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Advocates for Unhoused San Franciscans Say Encampment Sweeps Continue Despite Court Order, Call on Judge to Rein City In

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Tents on a sidewalk in a city.
Tents are seen on a sidewalk in the Tenderloin district of San Francisco on Dec. 28, 2022. (Tayfun Coskun/Anadolu Agency via Getty Images)

Lawyers for unhoused San Francisco residents and their advocates say the city isn’t complying with a court order to stop sweeps of homeless encampments until it has enough shelter beds for those on the streets. It’s the latest in the ongoing lawsuit challenging the city’s homelessness response.

In a motion filed Thursday (PDF), they’re asking the court to take steps to ensure the city doesn’t clear encampments or destroy unhoused people’s property while the suit moves forward. They want the court to appoint a special master to monitor the city’s actions, and require the city to produce sworn compliance reports.

“We’ve been seeing property destruction and we’ve been seeing people being removed from public spaces without offers of shelter,” said Jennifer Friedenbach, executive director of the Coalition on Homelessness, one of the plaintiffs in the suit. “While we’ve seen improvements in the city’s response, we believe that they continue to violate the judge’s order.”

In December, a federal judge issued a preliminary injunction blocking the city from sweeping homeless encampments and citing people for sleeping on the streets. The ruling was based on evidence that the city isn’t offering shelter or following its own rules about seizing unhoused people’s property.

The order came after attorneys for the Lawyers’ Committee for Civil Rights of the San Francisco Bay Area and the ACLU of Northern California filed suit in September on behalf of the coalition and seven city residents who are currently or were formerly unhoused over its sweeps of homeless encampments, arguing that forced displacements and destruction of property violate their constitutional rights.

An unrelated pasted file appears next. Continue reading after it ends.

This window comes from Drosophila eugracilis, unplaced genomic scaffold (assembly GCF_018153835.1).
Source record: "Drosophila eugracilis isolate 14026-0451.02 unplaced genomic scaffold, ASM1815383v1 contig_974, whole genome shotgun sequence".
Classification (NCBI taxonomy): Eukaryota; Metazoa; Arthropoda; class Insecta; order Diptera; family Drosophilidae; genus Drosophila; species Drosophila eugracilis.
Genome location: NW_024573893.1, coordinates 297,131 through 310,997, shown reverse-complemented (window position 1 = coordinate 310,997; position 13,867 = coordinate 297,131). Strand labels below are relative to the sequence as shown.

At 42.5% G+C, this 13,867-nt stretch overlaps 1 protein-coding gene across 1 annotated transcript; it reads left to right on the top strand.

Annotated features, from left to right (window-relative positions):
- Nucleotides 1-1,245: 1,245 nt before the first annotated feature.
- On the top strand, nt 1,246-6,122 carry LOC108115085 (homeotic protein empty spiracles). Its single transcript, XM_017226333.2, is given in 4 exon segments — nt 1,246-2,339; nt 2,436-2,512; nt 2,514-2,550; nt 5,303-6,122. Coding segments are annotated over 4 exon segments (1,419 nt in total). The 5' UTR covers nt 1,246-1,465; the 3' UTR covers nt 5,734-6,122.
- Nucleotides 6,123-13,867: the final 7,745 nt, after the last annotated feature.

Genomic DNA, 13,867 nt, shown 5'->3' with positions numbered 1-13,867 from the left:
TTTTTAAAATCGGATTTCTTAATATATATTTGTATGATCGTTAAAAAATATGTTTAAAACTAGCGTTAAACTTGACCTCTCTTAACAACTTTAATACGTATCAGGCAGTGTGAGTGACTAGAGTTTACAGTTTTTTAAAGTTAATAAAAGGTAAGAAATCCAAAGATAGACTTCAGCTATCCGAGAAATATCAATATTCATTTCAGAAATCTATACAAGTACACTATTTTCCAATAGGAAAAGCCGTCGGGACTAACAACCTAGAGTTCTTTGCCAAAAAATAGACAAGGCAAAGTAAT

The lawsuit is asking the court to prevent the city from punishing people for sleeping on public property or seizing their belongings until the city can guarantee the availability of appropriate shelter.

The city has been trying to fight the preliminary injunction, and is still waiting for a decision on its appeal. A spokesperson for the city attorney said San Francisco is following the court order and spending hundreds of millions of dollars on shelter and services for unhoused residents. “The City is also working to ensure San Francisco’s streets are clean, safe, and provide a sufficient path of travel for all, including persons with disabilities,” spokesperson Jen Kwart wrote in an email, adding that the office is reviewing the new motion and will respond in court.

The mayor’s office won’t comment, citing pending litigation. But Mayor London Breed has been outspoken in her criticism of the court order, arguing it is hampering the city’s ability to take on the issue.

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Still, ACLU attorney John Do, lead counsel on the case, said there were indications almost immediately that the city wasn’t complying with the preliminary injunction. “In early January, when we were faced with those series of atmospheric rivers, the city continued to destroy people’s survival gear right in the middle of that,” he said.

Do and his colleagues gathered declarations from 26 witnesses to dozens of enforcement actions they allege violate the court’s preliminary injunction. The witnesses include a public defender, an ACLU investigator, coalition staff and unhoused individuals who say city staff have continued to destroy their property and forced them to move as many as 20 times since the injunction was issued.

A white woman standings preparing a document, wearing a blue dress, and a man and woman beside her in a large crowded hall.
Jennifer Friedenbach (right) of the Coalition on Homelessness helps people lining up to question speakers at a town hall city budget meeting at the Tenderloin Community School, in San Francisco, on March 16, 2011. (Liz Hafalia/The San Francisco Chronicle via Getty Images)

The lawyers also draw on public dispatch data showing the city is still sending police, rather than outreach workers, to respond to complaints about homelessness, including for sit/lie enforcement, which is barred under the preliminary injunction.

Advocating for court intervention, the lawyers write, “The preliminary injunction cannot serve its purpose of protecting Plaintiffs from the City’s unconstitutional conduct while such unlawful conduct persistently evades this Court’s review.”

Friendenbach said ultimately she hopes the lawsuit leads to an overhaul in how the city addresses homelessness. She argues aggressive tactics can compound trauma and be counterproductive. She wants to see a trauma-informed approach that builds trust and matches services to needs. “We’re really trying to get a more thoughtful response that’s effective, that leads to people getting off the streets,” she said.

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